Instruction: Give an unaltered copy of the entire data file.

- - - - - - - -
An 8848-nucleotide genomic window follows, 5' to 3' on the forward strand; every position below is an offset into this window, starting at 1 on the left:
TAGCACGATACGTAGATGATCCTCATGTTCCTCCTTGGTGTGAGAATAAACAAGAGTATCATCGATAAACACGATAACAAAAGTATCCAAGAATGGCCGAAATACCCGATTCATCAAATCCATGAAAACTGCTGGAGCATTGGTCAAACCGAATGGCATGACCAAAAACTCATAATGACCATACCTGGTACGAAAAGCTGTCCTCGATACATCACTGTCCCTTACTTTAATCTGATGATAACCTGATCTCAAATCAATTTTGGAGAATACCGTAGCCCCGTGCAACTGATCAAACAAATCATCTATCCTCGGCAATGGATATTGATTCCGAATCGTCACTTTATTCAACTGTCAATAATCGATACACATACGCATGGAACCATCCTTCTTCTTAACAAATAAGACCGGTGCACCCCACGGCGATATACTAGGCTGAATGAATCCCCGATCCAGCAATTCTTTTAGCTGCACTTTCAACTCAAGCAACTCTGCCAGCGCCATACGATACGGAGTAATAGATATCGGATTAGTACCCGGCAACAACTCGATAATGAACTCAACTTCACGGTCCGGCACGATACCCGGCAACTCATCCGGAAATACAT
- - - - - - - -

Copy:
An 8848-nucleotide genomic window follows, 5' to 3' on the forward strand; every position below is an offset into this window, starting at 1 on the left:
TAGCACGATACGTAGATGATCCTCATGTTCCTCCTTGGTGTGAGAATAAACAAGAGTATCATCGATAAACACGATAACAAAAGTATCCAAGAATGGCCGAAATACCCGATTCATCAAATCCATGAAAACTGCTGGAGCATTGGTCAAACCGAATGGCATGACCAAAAACTCATAATGACCATACCTGGTACGAAAAGCTGTCCTCGATACATCACTGTCCCTTACTTTAATCTGATGATAACCTGATCTCAAATCAATTTTGGAGAATACCGTAGCCCCGTGCAACTGATCAAACAAATCATCTATCCTCGGCAATGGATATTGATTCCGAATCGTCACTTTATTCAACTGTCAATAATCGATACACATACGCATGGAACCATCCTTCTTCTTAACAAATAAGACCGGTGCACCCCACGGCGATATACTAGGCTGAATGAATCCCCGATCCAGCAATTCTTTTAGCTGCACTTTCAACTCAAGCAACTCTGCCAGCGCCATACGATACGGAGTAATAGATATCGGATTAGTACCCGGCAACAACTCGATAATGAACTCAACTTCACGGTCCGGCACGATACCCGGCAACTCATCCGGAAATACAT